Northlands College has established a full campus in the Metaverse with the official launch of the Northlands College Metaverse Campus. This Metaverse campus aims to bridge distances across Northern Saskatchewan by offering online access to education and services, opportunities to develop digital skills, and supporting enhanced learning experiences. “The launch of our campus in the metaverse is not just a milestone for Northlands College but also opportunities for members of our communities across Northern Saskatchewan to learn, grow, and excel in an area of Industry 4.0,” said Northlands President Karsten Henriksen.
The Southern Alberta Institute of Technology has received a $1.58M gift from Spartan Controls. The gift will support the work of SAIT’s MacPhail School of Energy and the School for Advanced Digital Technology in the digital intelligence field. It will also facilitate the acceleration of overlapping program offerings, infrastructure upgrades, and a new suite of student awards. “Spartan’s support will enable SAIT to keep pace with the digital transformation taking place across the energy sector,” said SAIT President Dr David Ross.
Concordia University’s Applied AI Institute and the not-for-profit Open North are partnering on a variety of initiatives related to Artificial Intelligence (AI), data, and technology use and adoption to solve challenges faced by Canadian cities. The parties will focus on collaborative research, program creation, public engagement, and the creation of professional development workshops. Through these efforts, the partners hope to increase collaborations between different public and private stakeholders, raise awareness of the responsible adoption of data-driven analytics, and create best practices for public-interest applications of emerging technology.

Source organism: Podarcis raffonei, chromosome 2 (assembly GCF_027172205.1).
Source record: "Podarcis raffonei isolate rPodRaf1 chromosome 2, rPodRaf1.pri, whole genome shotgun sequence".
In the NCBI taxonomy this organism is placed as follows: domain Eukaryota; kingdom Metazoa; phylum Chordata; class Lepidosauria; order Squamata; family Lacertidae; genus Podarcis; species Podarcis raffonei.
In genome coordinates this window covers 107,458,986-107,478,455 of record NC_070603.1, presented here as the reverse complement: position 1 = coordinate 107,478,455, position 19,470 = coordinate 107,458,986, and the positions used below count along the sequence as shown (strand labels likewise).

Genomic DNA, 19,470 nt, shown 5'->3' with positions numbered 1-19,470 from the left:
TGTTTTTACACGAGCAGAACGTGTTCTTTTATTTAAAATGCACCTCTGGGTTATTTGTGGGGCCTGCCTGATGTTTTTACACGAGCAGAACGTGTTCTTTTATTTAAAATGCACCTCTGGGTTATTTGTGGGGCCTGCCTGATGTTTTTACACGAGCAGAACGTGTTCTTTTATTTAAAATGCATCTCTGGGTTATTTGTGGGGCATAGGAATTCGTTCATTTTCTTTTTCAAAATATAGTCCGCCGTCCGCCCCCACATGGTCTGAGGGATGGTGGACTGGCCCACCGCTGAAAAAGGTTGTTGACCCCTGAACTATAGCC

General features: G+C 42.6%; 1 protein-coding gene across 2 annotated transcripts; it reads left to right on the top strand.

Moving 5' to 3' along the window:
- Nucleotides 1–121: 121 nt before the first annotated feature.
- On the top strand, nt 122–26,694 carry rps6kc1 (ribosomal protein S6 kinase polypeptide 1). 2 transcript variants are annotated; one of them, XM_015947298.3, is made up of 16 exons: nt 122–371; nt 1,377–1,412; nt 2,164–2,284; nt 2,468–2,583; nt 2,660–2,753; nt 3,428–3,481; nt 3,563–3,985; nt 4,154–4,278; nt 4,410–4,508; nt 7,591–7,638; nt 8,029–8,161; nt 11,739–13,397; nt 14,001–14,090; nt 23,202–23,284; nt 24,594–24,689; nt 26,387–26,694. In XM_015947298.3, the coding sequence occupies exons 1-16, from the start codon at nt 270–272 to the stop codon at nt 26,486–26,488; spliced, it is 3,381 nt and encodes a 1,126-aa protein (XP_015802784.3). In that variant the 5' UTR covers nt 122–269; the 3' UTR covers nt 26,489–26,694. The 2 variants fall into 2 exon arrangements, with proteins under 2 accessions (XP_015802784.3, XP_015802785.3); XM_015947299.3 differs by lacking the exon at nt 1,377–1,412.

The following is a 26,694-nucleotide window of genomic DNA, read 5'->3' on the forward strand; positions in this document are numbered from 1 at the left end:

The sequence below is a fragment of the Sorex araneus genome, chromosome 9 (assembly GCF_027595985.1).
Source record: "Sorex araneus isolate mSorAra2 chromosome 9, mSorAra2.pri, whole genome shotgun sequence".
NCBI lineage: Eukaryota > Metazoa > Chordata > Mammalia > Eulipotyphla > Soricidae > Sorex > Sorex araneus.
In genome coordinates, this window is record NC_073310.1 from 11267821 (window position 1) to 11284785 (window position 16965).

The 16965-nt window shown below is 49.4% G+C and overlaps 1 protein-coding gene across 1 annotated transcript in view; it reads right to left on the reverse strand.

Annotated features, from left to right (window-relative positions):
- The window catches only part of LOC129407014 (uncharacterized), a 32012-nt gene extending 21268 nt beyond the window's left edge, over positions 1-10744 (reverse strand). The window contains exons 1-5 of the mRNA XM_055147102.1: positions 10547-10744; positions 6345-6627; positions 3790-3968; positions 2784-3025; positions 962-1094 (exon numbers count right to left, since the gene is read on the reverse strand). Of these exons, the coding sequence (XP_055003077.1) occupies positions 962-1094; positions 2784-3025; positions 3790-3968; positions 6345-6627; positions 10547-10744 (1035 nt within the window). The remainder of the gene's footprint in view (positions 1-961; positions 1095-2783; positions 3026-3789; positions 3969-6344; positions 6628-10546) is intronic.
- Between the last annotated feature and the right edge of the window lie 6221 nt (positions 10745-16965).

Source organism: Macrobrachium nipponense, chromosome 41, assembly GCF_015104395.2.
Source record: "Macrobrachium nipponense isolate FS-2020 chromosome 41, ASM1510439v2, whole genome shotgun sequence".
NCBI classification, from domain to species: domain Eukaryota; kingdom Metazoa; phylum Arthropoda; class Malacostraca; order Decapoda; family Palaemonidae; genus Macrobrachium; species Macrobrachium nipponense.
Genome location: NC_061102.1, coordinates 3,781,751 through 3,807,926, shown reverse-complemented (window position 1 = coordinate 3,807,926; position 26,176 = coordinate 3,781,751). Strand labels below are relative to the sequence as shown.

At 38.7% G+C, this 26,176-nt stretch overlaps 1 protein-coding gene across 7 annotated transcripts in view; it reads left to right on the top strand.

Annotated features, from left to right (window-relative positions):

Two new AI-focused education resources have been released. OpenAI, the creator of ChatGPT, has released a new “Teaching with AI” resource that includes an explanation of how the software works, outlines ChatGPT’s limitations and issues with bias, and suggests prompts for how to teach with the application. Additionally, eCampus News reports that Kathryn Conrad (University of Kansas) has released a “sneak preview” of her “Blueprint for an AI Bill of Rights in Education,” which will be published in February 2024. The blueprint touches on a set of proposed rights and supports for educators and students regarding the use of AI. Conrad states that universities cannot ignore AI and that they have the potential to lead the way to a better, more ethical future.
George Brown College has partnered with the Guyana Online Academy of Learning (GOAL) to launch a new online certificate program for individuals in the Guyanese manufacturing sector. The Programmable Logic Controller (PLC) Technician Certificate Programme offers experiential learning and skills development to sharpen learners’ knowledge of advanced technology and machinery processes. “The partnership is committed to equipping students in Guyana with the skills and knowledge they need to enter the rapidly growing industrial automation and control sector, and to further contribute to the industry’s overall efficiency and success,” said George Brown President Dr Gervan Fearon.